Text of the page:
Note those italics. MLB didn’t charge A-Rod with one (or even multiple) test violations; it charged him with generally violating MLB’s Program through the alleged use of performance enhancing substances and suspended him for 211 games. Now one could argue – and Alex Rodriguez’s lawyers almost certainly did argue during the arbitration – that MLB had no authority to impose a 211-game suspension under the JDA. The arbitrator thus presumably heard and responded to those arguments; if he refused to hear them, A-Rod certainly has a great argument on his side on appeal pursuant to 9 U.S.C. § 10(a)(3), as I discuss in the previous post. (I note that, so far, neither A-Rod nor his lawyers have suggested that they were denied the opportunity to make that or any other argument.)
But let’s assume A-Rod made that argument to the arbitrator and lost. Now the question is: what must the arbitrator do with it? The arbitrator’s authority to address grievances comes from Article XI of the Basic Agreement, as previously discussed. Subsection B, in turn, provides that the arbitrator, after hearing all evidence and argument relating to any grievance, “may affirm, modify, or reverse the decision from which the appeal is taken.” Id. at 44. MLB’s decision was to suspend A-Rod for 211 games, and the arbitrator thus modified it downward to 162 games. A-Rod is free to argue that the arbitrator’s decision to do so was erroneous (or even arbitrary); I’ve already explained why that’s not likely to be a winning argument.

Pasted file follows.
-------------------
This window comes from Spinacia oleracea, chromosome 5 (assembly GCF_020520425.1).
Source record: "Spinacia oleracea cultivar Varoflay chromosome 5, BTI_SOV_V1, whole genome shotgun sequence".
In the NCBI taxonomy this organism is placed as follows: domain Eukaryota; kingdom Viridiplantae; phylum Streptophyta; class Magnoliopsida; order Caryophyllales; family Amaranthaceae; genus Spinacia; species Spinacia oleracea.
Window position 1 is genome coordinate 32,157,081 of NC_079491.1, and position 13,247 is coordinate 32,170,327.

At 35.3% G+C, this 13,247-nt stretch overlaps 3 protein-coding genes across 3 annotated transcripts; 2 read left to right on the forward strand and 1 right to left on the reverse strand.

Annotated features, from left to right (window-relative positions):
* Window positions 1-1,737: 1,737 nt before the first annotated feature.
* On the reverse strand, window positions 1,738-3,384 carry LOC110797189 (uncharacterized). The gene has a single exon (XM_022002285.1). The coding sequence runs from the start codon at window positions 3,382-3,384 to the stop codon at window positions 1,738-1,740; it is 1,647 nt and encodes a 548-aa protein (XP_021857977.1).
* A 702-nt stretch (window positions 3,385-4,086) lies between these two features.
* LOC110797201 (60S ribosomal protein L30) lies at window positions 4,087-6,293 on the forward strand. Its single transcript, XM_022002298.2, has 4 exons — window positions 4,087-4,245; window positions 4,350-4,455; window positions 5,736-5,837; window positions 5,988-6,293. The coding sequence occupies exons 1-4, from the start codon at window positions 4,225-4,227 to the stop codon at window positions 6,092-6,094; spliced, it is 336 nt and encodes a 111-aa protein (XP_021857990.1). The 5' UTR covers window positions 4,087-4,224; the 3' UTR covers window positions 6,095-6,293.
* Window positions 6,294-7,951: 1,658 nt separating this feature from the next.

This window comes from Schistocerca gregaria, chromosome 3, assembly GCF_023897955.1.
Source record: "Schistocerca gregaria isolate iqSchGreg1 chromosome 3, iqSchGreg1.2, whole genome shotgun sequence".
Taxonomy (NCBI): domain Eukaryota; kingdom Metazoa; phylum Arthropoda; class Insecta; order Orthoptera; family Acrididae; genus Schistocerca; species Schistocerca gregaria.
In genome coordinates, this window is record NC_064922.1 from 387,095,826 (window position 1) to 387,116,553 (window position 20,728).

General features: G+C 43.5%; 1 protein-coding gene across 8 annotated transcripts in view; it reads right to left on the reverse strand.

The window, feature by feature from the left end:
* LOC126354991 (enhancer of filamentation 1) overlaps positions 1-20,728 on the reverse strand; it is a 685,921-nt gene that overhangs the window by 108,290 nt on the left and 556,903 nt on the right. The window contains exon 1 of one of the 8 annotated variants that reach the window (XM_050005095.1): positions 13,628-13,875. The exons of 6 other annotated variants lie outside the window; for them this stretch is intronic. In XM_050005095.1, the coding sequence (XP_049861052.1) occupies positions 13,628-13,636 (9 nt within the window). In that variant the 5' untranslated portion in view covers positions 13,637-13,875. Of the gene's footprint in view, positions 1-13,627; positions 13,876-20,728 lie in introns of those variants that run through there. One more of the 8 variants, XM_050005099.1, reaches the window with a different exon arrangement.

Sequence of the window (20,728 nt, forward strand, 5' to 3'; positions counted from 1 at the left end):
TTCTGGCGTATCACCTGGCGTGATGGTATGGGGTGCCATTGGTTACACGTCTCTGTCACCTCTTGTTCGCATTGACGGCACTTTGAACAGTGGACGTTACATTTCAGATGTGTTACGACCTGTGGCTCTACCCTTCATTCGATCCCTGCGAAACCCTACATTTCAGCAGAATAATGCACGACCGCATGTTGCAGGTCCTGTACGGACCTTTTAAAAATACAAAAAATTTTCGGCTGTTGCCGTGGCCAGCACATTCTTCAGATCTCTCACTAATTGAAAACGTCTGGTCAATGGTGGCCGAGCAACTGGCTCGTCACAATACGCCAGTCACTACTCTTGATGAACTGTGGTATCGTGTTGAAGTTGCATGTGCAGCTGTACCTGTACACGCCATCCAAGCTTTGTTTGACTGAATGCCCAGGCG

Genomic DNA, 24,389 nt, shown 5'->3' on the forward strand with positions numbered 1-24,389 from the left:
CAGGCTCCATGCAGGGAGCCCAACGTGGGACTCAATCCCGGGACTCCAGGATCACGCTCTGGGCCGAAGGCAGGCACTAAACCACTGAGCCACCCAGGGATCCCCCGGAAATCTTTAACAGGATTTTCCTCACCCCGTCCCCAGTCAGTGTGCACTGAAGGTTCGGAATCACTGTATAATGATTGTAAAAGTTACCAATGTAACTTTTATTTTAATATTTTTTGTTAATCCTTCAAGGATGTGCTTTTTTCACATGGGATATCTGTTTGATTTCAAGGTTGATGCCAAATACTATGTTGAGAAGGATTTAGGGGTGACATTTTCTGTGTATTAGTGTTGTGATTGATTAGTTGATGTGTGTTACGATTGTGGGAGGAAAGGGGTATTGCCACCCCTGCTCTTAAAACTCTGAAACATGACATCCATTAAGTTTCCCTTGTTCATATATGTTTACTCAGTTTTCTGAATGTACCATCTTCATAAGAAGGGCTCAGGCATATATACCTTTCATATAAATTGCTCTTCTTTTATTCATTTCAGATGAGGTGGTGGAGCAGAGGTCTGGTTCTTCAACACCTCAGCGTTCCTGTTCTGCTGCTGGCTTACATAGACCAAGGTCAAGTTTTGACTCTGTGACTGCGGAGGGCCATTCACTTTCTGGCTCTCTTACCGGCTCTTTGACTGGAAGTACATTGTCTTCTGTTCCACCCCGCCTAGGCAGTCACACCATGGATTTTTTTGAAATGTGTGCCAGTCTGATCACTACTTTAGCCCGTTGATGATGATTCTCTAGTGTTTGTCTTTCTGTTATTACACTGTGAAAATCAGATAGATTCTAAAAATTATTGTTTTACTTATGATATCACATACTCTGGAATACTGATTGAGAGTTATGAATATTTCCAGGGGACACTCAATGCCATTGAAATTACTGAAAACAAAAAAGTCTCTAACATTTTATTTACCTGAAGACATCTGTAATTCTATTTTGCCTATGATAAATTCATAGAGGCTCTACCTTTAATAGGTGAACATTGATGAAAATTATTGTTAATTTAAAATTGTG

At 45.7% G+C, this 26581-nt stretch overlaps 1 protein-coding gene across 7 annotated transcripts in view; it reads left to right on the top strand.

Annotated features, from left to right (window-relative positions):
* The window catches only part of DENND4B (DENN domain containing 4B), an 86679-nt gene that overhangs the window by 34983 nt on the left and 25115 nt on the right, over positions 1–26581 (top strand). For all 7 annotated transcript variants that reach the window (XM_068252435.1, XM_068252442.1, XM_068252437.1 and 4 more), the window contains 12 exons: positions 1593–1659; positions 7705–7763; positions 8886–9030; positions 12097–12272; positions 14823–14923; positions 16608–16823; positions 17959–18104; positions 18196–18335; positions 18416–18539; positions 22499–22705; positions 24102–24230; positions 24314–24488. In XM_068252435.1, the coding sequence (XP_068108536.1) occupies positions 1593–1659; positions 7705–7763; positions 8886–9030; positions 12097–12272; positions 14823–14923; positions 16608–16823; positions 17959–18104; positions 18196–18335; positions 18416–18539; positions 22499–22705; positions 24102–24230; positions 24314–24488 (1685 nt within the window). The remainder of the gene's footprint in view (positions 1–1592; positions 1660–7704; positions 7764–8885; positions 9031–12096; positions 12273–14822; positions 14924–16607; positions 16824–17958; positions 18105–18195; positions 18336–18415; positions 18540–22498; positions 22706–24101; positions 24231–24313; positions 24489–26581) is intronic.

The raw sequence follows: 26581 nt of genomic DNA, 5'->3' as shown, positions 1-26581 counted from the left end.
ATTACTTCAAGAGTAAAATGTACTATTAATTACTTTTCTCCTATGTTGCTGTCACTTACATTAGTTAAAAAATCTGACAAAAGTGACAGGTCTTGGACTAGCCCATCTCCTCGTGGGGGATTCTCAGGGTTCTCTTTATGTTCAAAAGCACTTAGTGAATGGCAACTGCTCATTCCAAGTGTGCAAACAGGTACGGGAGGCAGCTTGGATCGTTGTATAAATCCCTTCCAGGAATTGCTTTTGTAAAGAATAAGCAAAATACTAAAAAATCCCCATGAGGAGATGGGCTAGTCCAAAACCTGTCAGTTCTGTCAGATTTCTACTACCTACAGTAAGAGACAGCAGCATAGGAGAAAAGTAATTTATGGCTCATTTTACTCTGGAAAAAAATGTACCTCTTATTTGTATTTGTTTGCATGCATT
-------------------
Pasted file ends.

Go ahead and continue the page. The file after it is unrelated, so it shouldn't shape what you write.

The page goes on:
Could A-Rod characterize an argument that the arbitrator “exceeded [his] powers” in imposing a 162-game suspension in light of Section 7.A of the JDA? He could, but in my experience, courts have generally not been receptive to such an argument. See, e.g., Certain Underwriters at Lloyd’s, London v. Ashland, Inc., 967 A.2d 166 (D.C. 2009). The bottom line is that even if the arbitrator disregarded the 50/100/lifetime structure set out in the JDA, that fact standing alone is unlikely to provide grounds for reversal of the award by a federal court.
Breaking news: An arbitrator for Major League Baseball (MLB) has issued a final decision determining that New York Yankee third baseman Alex Rodriguez should be suspended for 162 games – the complete 2014 MLB season – plus any and all postseason games. This decision reduces the suspension initially imposed by MLB (211 games), and, because it will be without pay, costs A-Rod $25 million. (Perversely, the suspension benefits the Yankees, who will not only be freed from their payroll obligations to A-Rod for 2014, but relieved of certain luxury tax obligations as well under MLB rules.)
Via a statement released earlier today, A-Rod says that he and his lawyers are headed to federal court. What awaits him there? To understand that, we need to understand the legal landscape that applies to major league baseball players.
The relationship between Alex Rodriguez, the New York Yankees, and MLB is governed by the Basic Agreement, a contract that was negotiated in 2012 between the existing MLB teams and the players’ union, called the Major League Baseball Players Association (“MLBPA”). The current Basic Agreement runs until 2016, at which point the union and MLB will sit down and collectively bargain for a new one.
Under the Basic Agreement, disputes between a player and his team are governed by Article XI (the “Grievance Procedure”). Id. at 38. Those disputes, in turn, are ultimately settled by arbitration pursuant to XI.B. Id. at 44. The Basic Agreement provides that the “decision of the Arbitration Panel shall constitute full, final and complete disposition of the Grievance appealed to it.” Id.